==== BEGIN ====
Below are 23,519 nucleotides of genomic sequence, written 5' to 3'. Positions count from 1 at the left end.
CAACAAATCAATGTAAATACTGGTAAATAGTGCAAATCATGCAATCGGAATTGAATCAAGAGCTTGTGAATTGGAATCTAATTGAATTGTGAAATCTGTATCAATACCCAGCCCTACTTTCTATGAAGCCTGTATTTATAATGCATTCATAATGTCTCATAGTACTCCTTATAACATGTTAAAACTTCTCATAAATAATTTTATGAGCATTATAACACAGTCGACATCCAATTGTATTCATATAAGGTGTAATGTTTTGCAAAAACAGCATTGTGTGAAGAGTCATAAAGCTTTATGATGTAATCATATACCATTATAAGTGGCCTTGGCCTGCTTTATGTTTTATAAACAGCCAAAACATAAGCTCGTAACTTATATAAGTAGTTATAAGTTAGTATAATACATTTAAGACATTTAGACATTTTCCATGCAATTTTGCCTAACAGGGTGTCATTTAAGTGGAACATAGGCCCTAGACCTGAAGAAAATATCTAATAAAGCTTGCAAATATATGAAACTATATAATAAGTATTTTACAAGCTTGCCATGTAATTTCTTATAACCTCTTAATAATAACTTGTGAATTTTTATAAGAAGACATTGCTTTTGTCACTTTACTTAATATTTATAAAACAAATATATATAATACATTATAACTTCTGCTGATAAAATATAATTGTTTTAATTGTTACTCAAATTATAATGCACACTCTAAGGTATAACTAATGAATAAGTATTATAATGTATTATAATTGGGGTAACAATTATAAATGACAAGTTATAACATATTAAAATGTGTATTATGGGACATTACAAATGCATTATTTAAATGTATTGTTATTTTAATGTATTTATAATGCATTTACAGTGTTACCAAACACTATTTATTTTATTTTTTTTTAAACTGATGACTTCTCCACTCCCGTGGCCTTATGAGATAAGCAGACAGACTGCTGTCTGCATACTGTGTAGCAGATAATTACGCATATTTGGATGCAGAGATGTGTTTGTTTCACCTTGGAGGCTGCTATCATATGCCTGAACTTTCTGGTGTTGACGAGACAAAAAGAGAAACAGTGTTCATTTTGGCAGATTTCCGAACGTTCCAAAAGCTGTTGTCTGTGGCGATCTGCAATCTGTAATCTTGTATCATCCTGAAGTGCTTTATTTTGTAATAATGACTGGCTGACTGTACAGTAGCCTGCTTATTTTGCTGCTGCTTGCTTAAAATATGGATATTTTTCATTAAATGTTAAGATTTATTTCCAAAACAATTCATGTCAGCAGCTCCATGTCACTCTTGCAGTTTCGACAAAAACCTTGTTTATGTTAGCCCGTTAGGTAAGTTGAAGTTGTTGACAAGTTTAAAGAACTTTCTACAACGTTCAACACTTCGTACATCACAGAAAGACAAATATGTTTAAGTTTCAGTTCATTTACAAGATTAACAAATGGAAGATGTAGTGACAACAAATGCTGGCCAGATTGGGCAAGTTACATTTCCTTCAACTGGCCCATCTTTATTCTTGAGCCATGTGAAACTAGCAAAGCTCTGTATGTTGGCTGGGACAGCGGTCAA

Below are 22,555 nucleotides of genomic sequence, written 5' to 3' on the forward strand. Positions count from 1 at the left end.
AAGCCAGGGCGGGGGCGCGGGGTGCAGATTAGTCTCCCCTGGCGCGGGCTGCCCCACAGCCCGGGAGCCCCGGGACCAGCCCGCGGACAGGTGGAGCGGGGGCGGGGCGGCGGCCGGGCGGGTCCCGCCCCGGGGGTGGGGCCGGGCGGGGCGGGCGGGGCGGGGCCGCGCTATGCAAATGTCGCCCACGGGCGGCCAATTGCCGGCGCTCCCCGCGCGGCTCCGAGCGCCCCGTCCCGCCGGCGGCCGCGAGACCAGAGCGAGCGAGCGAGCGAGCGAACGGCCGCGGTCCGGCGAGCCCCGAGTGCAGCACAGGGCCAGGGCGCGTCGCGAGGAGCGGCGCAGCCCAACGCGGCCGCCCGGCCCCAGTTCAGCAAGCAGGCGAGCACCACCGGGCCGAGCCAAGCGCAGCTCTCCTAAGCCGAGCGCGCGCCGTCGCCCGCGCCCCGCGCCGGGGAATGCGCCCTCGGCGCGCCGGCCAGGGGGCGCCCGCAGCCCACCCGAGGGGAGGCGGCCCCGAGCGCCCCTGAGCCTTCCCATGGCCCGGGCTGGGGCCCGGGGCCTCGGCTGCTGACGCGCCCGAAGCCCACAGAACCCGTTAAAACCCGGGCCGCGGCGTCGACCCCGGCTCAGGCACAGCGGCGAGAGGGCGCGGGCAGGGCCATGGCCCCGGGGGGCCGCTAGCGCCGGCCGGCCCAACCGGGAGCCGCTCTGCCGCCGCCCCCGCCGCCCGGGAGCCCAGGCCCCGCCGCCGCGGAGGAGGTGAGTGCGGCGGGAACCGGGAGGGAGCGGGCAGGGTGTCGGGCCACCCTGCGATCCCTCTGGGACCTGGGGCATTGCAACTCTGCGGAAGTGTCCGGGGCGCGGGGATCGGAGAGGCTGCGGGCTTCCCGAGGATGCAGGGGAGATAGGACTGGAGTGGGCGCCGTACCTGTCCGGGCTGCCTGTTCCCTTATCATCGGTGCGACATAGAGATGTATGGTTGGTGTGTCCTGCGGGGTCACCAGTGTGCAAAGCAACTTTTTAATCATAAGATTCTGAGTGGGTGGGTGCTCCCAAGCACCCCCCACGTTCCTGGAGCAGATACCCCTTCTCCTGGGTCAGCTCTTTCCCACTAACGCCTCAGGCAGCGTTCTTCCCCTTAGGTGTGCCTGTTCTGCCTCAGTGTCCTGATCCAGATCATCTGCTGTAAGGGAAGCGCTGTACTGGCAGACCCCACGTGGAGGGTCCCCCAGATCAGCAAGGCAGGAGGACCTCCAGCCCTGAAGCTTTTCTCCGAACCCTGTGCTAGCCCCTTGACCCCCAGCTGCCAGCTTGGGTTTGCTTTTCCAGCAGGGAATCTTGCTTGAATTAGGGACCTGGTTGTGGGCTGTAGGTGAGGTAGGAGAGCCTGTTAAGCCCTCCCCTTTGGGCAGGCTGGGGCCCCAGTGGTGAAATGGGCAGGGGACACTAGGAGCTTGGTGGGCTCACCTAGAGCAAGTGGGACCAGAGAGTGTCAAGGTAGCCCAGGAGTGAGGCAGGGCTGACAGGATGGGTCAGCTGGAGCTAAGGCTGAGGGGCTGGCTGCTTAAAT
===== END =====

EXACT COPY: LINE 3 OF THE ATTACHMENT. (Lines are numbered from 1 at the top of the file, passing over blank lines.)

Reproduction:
Below are 22,555 nucleotides of genomic sequence, written 5' to 3' on the forward strand. Positions count from 1 at the left end.